By profession a banker, he was an excellent example of the part-time Victorian folklorist: widely read, articulate, and intelligent, making major contributions to the scholarship of the time while holding down a demanding full-time job in a completely different field. Clodd was a founding member of the Folklore Society (1878), having already published books on cultural evolution (The Childhood of the World, 1873) and religion (The Childhood of Religions, 1875). Following the debate opened by Darwin, Huxley, and Tylor, Clodd steadily became more openly agnostic as he pursued folklore in search of early humans' mental development, and was particularly dismissive of spiritualism and occultism, so fashionable at the time, and of the Society for Psychic Research and Andrew Lang's psycho-folklore. Clodd was elected the Folklore Society's President in 1895 and 1896, and in his second Presidential Address (Folk lore 7 (1896), 35–60) presented a highly contentious paper which caused an immediate furore in the Society and elsewhere, by comparing the ‘savage’ materials with which folklorists were by now abundantly familiar with Christianity and pointing out not just the connections or vague similarities, but ‘the persistence of barbaric ideas and their outward expression throughout the higher culture’ (p. 47). Sacramental bread and wine, miraculous conception and virgin birth, the second coming, exorcism, holy water, saints, were all cited as examples. Unrepentant, he also commented, ‘if in analysing a belief we kill a superstition, this does but show what mortality lay at its core’ (p. 42). It had been, in fact, only a matter of time before these ideas were voiced, as many of the leading folklorists and scientists of the period had been moving in the same direction. They had already been hinted at by Frazer (The Golden Bough) and Hartland (The Legend of Perseus), but Clodd had the courage to say them out loud, on a public platform. As expected, the Christian press roundly denounced him in terms varying from the misguided fool to the Anti-Christ, and he remained a bête noire for many Catholic writers for the rest of his life. A number of Folklore Society members tried, unsuccessfully, to prevent the publication of the address in the journal, and some, including ex-Prime Minister Gladstone, resigned from the Society in protest, but others publicly or privately applauded his courage and agreed with his interpretation. The fuss gradually subsided, and the lengthy obituary in the Society's journal does not even mention the affair. Despite his controversial views, Clodd was a popular and respected member of the folklore fraternity, but outlived most of his generation.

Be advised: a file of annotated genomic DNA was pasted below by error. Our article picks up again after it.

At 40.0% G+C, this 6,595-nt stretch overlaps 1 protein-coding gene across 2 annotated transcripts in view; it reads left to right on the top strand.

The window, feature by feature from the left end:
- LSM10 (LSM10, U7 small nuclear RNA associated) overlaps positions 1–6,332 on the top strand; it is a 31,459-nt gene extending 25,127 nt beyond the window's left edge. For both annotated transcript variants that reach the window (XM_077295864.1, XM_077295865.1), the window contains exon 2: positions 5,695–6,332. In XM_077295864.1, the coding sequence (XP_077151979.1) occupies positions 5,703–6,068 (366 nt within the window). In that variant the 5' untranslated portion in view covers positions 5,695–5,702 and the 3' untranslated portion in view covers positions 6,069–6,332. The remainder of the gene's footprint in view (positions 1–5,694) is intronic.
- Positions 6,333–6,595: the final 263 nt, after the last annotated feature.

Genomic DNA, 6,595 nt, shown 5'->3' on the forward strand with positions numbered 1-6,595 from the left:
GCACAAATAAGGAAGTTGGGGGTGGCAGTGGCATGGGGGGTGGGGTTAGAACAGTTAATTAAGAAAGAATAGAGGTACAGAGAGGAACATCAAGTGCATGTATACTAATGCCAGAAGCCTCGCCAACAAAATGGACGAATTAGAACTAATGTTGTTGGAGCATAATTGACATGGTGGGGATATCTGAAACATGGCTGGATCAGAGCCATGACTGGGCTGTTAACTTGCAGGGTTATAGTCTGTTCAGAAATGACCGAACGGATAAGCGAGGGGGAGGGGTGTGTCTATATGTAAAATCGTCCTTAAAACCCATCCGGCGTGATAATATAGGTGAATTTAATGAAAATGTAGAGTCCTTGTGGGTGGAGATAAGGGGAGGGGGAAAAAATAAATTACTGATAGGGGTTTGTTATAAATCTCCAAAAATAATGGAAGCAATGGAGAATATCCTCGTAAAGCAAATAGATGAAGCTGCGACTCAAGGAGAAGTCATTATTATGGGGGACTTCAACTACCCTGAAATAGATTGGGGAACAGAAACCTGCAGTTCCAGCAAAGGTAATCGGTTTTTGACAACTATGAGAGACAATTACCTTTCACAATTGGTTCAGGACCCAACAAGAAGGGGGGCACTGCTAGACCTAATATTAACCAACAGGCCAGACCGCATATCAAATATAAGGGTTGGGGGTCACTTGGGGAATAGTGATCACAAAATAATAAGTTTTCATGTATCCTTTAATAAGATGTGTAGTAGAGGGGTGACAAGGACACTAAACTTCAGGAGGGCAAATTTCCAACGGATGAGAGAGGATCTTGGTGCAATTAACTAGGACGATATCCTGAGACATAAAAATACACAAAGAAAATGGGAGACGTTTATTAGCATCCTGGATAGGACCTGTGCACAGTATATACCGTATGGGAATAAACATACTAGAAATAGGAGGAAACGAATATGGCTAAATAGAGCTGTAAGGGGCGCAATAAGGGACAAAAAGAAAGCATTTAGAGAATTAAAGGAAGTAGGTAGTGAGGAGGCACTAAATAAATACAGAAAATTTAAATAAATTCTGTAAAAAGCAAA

Other books by Clodd include: Myths and Dreams (1885); The Story of Creation: A Plain Account of Evolution (1888);Tom Tit Tot: An Essay in Savage Philosophy in Folk-Tale (1898);Magic in Names and Other Things (1920).Obituary (with bibliography) by A. C. Haddon, Folk-Lore 40 (1929), 183–9;Dorson, 1968: 248–57.